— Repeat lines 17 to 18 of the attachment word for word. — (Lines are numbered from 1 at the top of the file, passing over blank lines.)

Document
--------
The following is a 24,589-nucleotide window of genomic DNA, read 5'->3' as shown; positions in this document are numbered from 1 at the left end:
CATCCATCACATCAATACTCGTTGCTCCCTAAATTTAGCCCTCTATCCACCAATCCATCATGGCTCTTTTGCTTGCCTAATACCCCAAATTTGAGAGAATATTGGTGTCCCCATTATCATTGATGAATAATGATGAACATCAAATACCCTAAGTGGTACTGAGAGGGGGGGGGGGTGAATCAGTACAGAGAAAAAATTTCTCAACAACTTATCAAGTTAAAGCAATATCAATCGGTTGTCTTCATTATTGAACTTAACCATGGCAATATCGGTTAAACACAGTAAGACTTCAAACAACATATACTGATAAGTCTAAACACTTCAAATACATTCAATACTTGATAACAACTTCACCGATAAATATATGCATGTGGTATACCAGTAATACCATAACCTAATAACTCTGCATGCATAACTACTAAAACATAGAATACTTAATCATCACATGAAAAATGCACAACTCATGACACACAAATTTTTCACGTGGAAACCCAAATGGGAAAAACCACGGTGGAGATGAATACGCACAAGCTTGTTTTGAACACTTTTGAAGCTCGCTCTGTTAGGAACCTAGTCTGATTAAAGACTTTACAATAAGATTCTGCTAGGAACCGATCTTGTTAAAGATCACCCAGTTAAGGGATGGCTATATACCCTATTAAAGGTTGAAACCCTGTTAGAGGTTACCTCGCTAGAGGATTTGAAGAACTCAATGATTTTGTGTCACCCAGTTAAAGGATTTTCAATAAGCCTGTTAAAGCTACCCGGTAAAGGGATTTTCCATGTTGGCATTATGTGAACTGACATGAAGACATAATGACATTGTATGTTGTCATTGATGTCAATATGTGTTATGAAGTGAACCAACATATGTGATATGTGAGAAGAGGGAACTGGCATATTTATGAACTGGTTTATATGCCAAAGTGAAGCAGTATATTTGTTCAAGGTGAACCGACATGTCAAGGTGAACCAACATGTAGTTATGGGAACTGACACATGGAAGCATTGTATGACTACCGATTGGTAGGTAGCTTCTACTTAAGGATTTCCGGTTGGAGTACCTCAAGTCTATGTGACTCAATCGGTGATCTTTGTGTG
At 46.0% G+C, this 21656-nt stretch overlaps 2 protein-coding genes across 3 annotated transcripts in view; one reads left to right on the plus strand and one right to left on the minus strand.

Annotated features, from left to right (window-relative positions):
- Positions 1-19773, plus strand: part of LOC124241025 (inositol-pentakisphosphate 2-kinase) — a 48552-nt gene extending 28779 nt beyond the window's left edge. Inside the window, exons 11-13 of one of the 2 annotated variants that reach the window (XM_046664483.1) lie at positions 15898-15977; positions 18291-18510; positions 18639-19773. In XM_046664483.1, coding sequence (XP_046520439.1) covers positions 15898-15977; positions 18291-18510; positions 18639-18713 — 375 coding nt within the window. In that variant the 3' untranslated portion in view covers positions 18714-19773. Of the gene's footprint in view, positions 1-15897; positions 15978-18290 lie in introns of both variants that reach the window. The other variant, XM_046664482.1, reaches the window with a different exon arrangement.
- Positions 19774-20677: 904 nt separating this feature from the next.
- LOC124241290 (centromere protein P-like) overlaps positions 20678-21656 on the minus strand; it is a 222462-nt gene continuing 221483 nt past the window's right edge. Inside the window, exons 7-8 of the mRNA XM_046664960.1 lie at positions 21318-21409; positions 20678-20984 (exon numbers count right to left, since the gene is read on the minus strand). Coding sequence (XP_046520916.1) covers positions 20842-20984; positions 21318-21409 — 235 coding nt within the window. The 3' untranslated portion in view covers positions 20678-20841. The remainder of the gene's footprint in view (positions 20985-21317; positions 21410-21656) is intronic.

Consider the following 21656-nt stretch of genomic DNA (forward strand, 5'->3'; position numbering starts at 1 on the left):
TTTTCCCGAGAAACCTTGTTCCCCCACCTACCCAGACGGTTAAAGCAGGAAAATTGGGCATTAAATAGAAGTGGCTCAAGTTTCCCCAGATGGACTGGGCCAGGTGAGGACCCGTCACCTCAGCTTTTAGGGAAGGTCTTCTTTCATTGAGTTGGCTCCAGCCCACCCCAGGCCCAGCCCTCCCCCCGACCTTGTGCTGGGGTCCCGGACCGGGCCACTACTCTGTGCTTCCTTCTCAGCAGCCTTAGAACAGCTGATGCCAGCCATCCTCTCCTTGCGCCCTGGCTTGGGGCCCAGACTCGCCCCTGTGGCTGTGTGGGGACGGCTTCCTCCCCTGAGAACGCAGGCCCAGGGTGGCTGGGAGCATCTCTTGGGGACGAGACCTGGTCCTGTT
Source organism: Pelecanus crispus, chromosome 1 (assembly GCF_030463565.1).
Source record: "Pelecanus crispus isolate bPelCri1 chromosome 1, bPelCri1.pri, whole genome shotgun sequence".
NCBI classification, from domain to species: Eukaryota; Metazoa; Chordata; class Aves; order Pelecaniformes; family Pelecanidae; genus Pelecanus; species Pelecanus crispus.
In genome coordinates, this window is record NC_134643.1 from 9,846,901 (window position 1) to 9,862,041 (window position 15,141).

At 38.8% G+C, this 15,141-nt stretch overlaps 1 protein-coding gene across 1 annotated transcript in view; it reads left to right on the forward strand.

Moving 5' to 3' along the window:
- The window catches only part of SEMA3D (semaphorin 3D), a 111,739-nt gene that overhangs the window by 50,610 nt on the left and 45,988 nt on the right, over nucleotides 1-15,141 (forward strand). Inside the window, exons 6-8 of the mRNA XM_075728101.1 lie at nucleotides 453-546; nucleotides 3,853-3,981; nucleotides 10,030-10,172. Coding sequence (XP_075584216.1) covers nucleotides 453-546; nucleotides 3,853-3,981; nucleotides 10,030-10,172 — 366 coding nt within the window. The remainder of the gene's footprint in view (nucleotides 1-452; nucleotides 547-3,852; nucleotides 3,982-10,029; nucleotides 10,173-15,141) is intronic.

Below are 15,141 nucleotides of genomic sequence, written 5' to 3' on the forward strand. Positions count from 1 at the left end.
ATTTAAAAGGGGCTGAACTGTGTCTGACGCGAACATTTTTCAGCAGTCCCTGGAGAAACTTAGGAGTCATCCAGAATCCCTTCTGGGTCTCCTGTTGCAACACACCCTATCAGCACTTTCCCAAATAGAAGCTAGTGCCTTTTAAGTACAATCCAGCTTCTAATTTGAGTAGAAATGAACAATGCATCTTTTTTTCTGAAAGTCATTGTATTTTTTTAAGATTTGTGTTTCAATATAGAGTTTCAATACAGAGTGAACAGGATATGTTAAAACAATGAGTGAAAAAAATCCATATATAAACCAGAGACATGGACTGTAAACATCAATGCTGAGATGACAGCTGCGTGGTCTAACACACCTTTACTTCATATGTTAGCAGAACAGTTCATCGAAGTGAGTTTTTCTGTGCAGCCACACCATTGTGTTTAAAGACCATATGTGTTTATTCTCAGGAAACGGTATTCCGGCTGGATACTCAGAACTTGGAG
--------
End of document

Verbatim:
Below are 15,141 nucleotides of genomic sequence, written 5' to 3' on the forward strand. Positions count from 1 at the left end.
ATTTAAAAGGGGCTGAACTGTGTCTGACGCGAACATTTTTCAGCAGTCCCTGGAGAAACTTAGGAGTCATCCAGAATCCCTTCTGGGTCTCCTGTTGCAACACACCCTATCAGCACTTTCCCAAATAGAAGCTAGTGCCTTTTAAGTACAATCCAGCTTCTAATTTGAGTAGAAATGAACAATGCATCTTTTTTTCTGAAAGTCATTGTATTTTTTTAAGATTTGTGTTTCAATATAGAGTTTCAATACAGAGTGAACAGGATATGTTAAAACAATGAGTGAAAAAAATCCATATATAAACCAGAGACATGGACTGTAAACATCAATGCTGAGATGACAGCTGCGTGGTCTAACACACCTTTACTTCATATGTTAGCAGAACAGTTCATCGAAGTGAGTTTTTCTGTGCAGCCACACCATTGTGTTTAAAGACCATATGTGTTTATTCTCAGGAAACGGTATTCCGGCTGGATACTCAGAACTTGGAG